For frequent hand-washers, the type of handwash you use can actually contribute significantly to the state of your eczema. It might be difficult to find a handwash without SLS, but we guarantee that you will feel a difference immediately.
Here are two SLS-free handwashes you can get in Singapore:
Human Nature Natural Hand Soap in Refreshing Apple retails for SGD16.90 on RedMart.
Idocare Garden Fresh Moisturizing Hand Soap retails for SGD7.90 on RedMart.
3. Carry a fragrance-free hand cream with you at all times
You may be able to change the hand wash at home, but we get that it’s difficult to control the kind of soap that you come into contact with everywhere else, like your office or in shopping malls.
That’s why it’s also important to bring a hand cream around with you so you can immediately provide some moisture to your parched hands after a hand wash.
For those with eczema on hands, the most important thing to look out for in a hand cream is the absence of fragrances. Fragrance and perfumes are chemicals too, and they can be irritating to sensitive skin. Get a good, fragrance-free formulation that is of a consistency and texture that you like.
You may be wondering: should you be worrying about silicones in your hand creams? (Yes, most hand creams would contain silicones.) The short answer is: it probably doesn’t matter.
Silicones have gotten a bad rep for its presence in hair care and skincare products for reasons that wouldn’t apply so much to your hands, such as its tendency to weigh down hair and make it look limp and lifeless, or the potential for it to cause acne. Those aren’t a problem for your hands. In fact, silicones can form a layer on top of the skin that might even protect your hands against the drying effects of your hand soap.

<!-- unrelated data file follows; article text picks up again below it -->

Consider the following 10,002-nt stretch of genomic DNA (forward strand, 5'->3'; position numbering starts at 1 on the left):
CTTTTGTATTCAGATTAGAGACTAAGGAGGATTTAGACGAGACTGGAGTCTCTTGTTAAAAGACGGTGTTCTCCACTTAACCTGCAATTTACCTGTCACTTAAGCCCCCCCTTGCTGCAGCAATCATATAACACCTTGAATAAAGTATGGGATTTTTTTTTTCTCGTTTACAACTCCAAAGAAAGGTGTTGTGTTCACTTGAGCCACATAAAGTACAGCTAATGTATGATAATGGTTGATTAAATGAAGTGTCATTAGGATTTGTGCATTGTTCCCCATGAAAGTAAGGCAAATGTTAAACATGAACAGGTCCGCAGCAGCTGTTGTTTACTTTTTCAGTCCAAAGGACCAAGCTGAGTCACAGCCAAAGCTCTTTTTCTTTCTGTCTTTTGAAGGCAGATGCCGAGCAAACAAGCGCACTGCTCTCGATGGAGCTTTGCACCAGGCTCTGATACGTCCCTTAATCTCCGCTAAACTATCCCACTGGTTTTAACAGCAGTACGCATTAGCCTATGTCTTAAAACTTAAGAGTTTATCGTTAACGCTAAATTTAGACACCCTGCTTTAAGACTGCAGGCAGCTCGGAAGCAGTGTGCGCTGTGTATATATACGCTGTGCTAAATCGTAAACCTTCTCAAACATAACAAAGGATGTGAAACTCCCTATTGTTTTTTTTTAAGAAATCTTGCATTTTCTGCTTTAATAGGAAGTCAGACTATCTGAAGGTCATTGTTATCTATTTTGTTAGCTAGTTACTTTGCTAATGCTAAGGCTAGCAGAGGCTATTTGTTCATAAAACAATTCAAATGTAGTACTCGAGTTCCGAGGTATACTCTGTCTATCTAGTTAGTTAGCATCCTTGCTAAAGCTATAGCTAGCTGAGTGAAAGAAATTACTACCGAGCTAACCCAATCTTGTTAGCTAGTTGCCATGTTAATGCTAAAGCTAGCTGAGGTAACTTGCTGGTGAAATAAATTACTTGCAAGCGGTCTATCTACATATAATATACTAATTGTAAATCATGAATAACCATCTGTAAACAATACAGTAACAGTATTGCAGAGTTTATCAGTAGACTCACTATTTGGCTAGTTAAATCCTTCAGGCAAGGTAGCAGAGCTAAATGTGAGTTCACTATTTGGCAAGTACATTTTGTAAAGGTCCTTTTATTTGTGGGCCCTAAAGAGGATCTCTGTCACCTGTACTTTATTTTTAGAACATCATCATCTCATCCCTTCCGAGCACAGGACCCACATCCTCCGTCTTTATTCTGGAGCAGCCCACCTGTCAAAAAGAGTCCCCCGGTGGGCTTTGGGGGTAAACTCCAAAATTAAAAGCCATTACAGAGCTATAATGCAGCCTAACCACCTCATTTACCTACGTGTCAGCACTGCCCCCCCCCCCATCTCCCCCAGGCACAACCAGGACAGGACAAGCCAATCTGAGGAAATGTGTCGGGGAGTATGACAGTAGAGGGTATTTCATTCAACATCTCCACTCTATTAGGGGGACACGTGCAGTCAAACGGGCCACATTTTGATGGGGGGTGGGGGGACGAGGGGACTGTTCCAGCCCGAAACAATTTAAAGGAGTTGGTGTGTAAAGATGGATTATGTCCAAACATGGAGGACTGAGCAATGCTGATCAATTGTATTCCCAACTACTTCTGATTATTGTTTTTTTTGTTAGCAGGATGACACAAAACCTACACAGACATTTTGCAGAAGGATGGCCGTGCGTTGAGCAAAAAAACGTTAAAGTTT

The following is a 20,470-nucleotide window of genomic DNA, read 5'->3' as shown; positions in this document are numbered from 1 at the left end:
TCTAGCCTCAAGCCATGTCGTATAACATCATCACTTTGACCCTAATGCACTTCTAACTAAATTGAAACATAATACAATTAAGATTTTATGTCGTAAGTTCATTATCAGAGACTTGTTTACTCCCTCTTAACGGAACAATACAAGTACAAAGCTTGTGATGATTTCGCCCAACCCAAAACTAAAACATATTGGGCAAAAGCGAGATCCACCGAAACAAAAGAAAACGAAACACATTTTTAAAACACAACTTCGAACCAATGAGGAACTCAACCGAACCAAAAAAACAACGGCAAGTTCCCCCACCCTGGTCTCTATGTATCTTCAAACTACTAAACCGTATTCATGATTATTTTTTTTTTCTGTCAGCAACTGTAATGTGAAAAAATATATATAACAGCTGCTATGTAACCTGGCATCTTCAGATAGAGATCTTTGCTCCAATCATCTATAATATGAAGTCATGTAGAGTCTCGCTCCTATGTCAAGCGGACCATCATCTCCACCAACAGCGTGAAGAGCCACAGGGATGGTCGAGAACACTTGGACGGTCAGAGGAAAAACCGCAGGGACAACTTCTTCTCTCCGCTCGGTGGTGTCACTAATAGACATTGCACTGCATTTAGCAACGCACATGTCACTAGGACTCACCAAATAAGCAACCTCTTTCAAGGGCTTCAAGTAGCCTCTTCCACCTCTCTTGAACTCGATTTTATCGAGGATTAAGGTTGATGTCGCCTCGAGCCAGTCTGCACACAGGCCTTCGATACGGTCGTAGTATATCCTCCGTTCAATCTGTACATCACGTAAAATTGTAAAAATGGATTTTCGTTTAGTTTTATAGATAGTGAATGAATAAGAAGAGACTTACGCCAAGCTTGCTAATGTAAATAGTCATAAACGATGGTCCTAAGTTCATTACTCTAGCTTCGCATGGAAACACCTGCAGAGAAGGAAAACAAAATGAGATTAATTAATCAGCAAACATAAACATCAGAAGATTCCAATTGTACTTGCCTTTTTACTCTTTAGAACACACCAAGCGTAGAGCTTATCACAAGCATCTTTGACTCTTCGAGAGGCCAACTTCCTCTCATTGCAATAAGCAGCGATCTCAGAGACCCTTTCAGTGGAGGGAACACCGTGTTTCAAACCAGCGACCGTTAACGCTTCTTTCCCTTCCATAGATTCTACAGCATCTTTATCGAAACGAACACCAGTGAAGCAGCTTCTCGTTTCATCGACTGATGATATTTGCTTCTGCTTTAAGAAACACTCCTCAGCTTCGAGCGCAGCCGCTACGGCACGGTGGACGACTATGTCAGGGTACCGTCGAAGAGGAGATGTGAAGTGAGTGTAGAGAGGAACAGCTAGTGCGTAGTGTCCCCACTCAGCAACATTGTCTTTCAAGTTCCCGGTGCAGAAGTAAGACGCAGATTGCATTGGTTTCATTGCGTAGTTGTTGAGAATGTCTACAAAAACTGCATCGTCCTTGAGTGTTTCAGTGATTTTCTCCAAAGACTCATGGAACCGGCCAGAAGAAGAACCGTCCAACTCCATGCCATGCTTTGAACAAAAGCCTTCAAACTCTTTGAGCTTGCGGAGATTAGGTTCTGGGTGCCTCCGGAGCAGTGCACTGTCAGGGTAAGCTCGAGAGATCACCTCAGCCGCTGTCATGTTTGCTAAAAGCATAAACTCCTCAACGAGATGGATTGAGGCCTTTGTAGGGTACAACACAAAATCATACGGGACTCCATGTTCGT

4. Try an overnight hand therapy
If you have eczema on your hands and sleep in air-conditioning, you are probably familiar with that feeling of uncomfortably taut and chapped skin after waking up. While we pile on our moisturisers during our nightly skincare routine, we often neglect to do anything with our hands.
There are overnight hand therapies available out there that act almost like a “sleeping mask” for your hands, and it’s definitely worth a try if you suffer from chronically dry hands or eczema.
You may think that the Overnight Hand Therapy from Crabtree & Evelyn would feel like you just dipped your hands into a tub of moisturiser, but it’s actually a lot more comfortable than that. The Overnight Hand Therapy absorbs in quickly, and leaves your hands feeling comfortably moisturised as you go to bed.
Crabtree & Evelyn Overnight Hand Therapy retails for SGD38 at all Crabtree & Evelyn stores and is available in six scents.
5. Get medication if necessary
Eczema on your hands can be very stubborn, and may require some legit medication from a healthcare professional.
If it’s an acute flare-up that’s really bothering you, go to the pharmacy and ask for medicated hand creams that would be able to help with the itch short-term. If your eczema is the chronic kind that never goes away, you’re probably better off consulting a doctor to get oral as well as topical medication.